applies only by or under  the direct supervision of a certified ap-
                                      plicator, or subject to such other restrictions as the Administrator
                                      may  provide  by regulation.  Any such  regulation  shall be
                                      revtewabie in the appropriate court of appeals upon petition of a
                                      person adversely affected filed within 60 days of the publication
                                      of the regulation in  final  form.
                ..„ ,r              "(2) Change in classification.—If the Administrator determines that
                 i?.Mir           a change in the classification of any use of a pesticide from general use
                                to restricted use is necessary to prevent unreasonable adverse effects on
                                the environment, he shall notify the registrant of such pesticide of such
                                determination at least forty-five days before making  the change and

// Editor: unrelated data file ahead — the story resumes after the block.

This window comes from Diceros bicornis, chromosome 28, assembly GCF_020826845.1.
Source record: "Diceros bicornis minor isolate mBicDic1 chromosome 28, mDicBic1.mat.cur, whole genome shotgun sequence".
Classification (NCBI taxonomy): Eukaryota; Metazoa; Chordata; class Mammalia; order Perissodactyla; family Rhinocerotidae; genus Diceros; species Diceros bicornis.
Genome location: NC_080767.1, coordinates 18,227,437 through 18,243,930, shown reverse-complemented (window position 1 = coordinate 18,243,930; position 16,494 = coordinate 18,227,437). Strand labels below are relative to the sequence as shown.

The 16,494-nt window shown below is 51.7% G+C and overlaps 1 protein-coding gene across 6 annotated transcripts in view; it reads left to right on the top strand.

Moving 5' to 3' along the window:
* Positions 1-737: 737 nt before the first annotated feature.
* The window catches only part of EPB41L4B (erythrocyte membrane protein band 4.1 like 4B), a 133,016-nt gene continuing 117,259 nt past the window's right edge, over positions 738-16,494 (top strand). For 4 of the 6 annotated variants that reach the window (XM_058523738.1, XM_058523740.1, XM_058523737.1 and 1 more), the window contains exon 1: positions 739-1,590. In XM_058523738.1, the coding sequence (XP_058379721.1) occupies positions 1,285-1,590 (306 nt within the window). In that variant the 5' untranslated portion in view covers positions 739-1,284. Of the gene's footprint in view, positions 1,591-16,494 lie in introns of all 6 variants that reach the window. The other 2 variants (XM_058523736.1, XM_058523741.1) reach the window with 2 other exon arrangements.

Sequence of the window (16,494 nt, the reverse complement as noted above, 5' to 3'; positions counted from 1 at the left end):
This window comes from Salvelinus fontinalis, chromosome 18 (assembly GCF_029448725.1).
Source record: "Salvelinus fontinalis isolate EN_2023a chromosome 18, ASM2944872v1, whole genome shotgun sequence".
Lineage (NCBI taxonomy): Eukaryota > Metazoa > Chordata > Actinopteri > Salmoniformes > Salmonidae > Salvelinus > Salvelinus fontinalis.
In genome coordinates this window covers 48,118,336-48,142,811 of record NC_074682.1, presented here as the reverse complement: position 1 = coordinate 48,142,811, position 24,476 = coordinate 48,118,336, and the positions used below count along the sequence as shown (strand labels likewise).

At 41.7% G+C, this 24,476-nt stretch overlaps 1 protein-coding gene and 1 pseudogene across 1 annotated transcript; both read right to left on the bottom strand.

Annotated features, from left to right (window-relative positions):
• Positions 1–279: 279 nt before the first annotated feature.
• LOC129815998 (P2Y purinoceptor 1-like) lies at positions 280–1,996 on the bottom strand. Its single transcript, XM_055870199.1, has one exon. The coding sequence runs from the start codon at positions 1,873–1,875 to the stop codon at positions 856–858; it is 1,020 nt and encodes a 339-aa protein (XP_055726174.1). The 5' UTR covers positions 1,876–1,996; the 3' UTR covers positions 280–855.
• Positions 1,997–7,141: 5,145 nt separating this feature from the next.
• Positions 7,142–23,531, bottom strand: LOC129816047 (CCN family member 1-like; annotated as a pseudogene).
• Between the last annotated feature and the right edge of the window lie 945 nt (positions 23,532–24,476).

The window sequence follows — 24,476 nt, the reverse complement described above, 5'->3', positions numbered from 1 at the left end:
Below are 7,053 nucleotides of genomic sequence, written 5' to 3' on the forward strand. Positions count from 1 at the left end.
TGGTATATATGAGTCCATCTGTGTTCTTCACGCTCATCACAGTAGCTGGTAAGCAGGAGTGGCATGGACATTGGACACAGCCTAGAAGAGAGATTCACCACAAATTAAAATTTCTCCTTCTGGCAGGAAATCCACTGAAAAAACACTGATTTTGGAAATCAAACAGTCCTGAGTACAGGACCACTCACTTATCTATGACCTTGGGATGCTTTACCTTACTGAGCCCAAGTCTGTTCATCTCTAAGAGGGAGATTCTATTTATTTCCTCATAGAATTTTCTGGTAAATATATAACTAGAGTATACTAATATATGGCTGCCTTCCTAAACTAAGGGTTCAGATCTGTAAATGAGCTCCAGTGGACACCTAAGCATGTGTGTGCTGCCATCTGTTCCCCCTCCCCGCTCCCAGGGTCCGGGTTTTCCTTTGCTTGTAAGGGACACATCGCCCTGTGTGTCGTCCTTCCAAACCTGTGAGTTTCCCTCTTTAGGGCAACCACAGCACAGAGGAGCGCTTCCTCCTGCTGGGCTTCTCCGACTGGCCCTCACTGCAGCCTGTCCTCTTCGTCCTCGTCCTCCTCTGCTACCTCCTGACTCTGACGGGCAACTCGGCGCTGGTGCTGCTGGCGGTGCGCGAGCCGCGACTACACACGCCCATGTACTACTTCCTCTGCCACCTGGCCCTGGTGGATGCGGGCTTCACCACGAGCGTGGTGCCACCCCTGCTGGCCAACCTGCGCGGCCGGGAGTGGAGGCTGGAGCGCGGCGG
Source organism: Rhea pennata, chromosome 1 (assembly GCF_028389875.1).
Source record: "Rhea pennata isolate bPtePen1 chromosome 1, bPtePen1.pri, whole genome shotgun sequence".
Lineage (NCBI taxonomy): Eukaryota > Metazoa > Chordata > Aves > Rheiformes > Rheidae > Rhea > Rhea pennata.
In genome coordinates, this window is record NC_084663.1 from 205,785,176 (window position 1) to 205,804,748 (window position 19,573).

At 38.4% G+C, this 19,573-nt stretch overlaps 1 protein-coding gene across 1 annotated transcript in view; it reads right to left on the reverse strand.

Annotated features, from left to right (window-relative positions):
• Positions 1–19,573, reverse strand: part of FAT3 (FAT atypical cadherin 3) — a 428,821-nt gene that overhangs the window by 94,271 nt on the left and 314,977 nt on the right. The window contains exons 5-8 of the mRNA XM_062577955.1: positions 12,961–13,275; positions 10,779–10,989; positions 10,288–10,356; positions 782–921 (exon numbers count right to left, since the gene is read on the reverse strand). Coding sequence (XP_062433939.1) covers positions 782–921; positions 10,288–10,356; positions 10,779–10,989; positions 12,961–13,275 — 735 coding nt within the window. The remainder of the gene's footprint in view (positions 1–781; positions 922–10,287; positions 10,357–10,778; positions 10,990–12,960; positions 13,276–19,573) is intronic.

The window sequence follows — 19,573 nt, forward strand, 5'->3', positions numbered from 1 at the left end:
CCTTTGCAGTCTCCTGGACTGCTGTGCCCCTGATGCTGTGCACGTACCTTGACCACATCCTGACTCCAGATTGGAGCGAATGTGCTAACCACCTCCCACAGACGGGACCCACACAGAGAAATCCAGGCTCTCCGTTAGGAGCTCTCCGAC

shall  publish the proposed change  in  the Federal  Register.  The
                                registrant,  or other  interested person with the concurrence  of the
                .v_;              registrant,may seek relief from such determination under section 6(b).
           PI «?-.««.:                "(3) Change in ftaaificarioH from restricted me to general use. —The
           *J*"" *"              registrant of any pesticide with one or more uses classified for restricted
                                use  may petition the Administrator to change any such classification
                                from restricted to general use. Such petition shall set out the basis for
                                the registrant's position that restricted use classification is unnecessary
                                because classification of the pesticide for  general use would not cause
                                unreasonable adverse effects on the environment. The Administrator,
                                within sixty days after receiving such petition, shall notify the registrant
                                whether the petition has been granted or denied. Any denial shall con-
                                tain an  explanation therefor and any such denial shall be subject to
           7 UM i.ww,              judicial  review under section 16 of this Act.
                            "(e) Products With Same Formulation and Claims.—Products which have